New California Legislative Proposal to Increase California’s State Income Tax Rates
Currently, California taxpayers in the highest tax bracket of 13.3% pay the highest income tax rate of any state (California does not have a lower capital gains tax). Assembly Bill 1253 which is now pending in the California state legislature would increase California’s income tax rates even higher. Assembly Bill 1253’s proposal is to tax higher earning California taxpayers by imposing an additional income tax as follows: 1% for taxable incomes over $1,181,484; 3% for taxable incomes over $2,362,968; and 3.5% for taxable incomes over $5,907,420. Thus, the wealthiest California taxpayers would pay a California income tax of 14.3% on their taxable incomes over $1,181,484 and 16.8% on their taxable incomes over $5.907 million. As an example, a California resident earning more than $5.907 million would pay a combined 53.8% tax rate of federal and California income taxes at this highest tax bracket. Additionally, there is the current 3.8% federal net investment income tax under the Medicare rules. Under this proposed California tax legislation in its current form these increased California income tax rates would apply retroactively to January 1, 2020.
If these proposed high California state income tax rates are enacted into law then they will have an especially detrimental tax effect since current federal income tax rules makes state income taxes nondeductible above a $10,000 cap amount.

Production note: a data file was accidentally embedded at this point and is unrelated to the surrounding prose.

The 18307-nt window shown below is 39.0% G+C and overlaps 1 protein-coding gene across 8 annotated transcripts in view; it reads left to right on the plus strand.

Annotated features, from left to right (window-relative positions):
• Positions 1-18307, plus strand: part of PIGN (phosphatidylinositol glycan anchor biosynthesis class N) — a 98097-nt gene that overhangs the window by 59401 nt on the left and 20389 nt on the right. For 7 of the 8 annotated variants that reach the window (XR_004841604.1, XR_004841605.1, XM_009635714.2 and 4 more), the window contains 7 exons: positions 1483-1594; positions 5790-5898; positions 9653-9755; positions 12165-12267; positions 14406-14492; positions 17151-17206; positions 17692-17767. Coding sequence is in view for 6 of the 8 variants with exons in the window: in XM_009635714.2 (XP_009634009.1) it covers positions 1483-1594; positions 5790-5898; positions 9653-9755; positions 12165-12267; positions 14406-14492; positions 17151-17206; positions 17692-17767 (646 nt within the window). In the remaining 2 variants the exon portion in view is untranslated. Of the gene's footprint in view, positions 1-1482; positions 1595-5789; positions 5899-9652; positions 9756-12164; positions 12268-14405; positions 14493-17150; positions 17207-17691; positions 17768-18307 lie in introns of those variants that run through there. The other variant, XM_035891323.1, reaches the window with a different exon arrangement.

New California Legislative Proposal to Tax a Client’s Wealth
There was introduced into the California’s legislature a new proposal to impose a tax on the amount of a California resident’s wealth. California currently has no state level estate or inheritance tax, which has been the case since June 1982 when the California state inheritance tax was repealed by a ballot measure. However, in recent years legislation has been introduced (which has never been passed) into the California legislature to attempt to reenact the California inheritance tax. Now, additionally, a new proposed wealth tax (to apply to California residents while alive) was introduced on August 13, 2020 into the California State Assembly (but has not been passed) to impose a 0.4% annual tax on a resident’s worldwide net worth over $30 million (or $15 million for married taxpayers filing separately). This wealth tax is aimed at wealthy California residents and is intended to be an annual tax based upon a person’s net worth. Under this proposed wealth tax once a person becomes a resident of California, if that person then later leaves the state that person will still have this wealth tax imposed on a fraction of their wealth in excess of $30 million for up to ten (10) years after leaving California (note that there are federal constitutional issues as to whether such a wealth tax would be enforceable if it were ever enacted into law by the State of California). If this wealth tax were enacted, it would discourage wealthy persons from remaining residents of California and would discourage wealthy persons and businesses from moving into the State of California.